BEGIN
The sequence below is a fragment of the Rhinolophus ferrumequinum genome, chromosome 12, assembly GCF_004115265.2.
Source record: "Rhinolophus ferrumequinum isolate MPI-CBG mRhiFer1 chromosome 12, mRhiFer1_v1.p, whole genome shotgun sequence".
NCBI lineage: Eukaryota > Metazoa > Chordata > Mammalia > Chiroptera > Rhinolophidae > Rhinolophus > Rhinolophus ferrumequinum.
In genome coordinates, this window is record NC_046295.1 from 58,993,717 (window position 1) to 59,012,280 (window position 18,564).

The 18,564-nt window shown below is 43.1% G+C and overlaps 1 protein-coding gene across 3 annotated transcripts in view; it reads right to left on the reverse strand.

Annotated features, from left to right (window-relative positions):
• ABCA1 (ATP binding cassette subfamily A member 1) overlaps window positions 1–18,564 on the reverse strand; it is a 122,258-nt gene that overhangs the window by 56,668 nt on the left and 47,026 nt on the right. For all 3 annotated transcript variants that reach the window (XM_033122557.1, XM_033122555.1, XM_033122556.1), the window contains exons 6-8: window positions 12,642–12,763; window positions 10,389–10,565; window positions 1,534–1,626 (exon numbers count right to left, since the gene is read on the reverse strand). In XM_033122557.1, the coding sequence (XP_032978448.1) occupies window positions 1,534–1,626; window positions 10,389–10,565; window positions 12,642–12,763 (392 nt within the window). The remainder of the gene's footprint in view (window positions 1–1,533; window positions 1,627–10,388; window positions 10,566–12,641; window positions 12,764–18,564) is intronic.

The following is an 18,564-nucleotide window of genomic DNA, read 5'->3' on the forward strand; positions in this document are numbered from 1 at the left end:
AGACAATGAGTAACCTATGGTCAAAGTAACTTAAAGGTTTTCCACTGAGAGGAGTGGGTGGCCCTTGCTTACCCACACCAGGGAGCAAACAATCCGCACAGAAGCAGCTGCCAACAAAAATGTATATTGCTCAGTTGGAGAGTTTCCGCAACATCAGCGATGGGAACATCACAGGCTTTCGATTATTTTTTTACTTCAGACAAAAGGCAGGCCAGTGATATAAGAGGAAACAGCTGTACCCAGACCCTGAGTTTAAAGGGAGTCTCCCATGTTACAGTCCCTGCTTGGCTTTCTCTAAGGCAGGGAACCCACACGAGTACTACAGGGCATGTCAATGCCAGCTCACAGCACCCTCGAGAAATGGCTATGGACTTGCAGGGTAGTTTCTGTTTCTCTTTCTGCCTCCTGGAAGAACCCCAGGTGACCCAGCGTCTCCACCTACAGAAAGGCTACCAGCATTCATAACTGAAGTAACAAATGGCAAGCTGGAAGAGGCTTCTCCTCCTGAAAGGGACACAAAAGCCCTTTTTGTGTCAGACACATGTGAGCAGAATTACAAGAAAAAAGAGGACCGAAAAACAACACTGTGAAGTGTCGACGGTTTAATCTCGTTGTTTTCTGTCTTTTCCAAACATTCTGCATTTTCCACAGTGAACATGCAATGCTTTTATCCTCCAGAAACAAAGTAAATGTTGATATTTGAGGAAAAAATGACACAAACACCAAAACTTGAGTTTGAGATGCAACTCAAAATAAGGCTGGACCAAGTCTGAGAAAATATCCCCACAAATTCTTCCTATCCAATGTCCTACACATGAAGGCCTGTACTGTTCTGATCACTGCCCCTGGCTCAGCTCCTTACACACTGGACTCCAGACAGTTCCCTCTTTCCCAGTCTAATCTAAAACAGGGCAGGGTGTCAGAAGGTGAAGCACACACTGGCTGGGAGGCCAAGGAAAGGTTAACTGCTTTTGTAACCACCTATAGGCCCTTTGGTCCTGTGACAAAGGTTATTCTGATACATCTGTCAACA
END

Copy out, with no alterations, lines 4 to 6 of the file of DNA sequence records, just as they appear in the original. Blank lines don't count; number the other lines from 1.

In genome coordinates, this window is record NC_046295.1 from 58,993,717 (window position 1) to 59,012,280 (window position 18,564).

The 18,564-nt window shown below is 43.1% G+C and overlaps 1 protein-coding gene across 3 annotated transcripts in view; it reads right to left on the reverse strand.

Annotated features, from left to right (window-relative positions):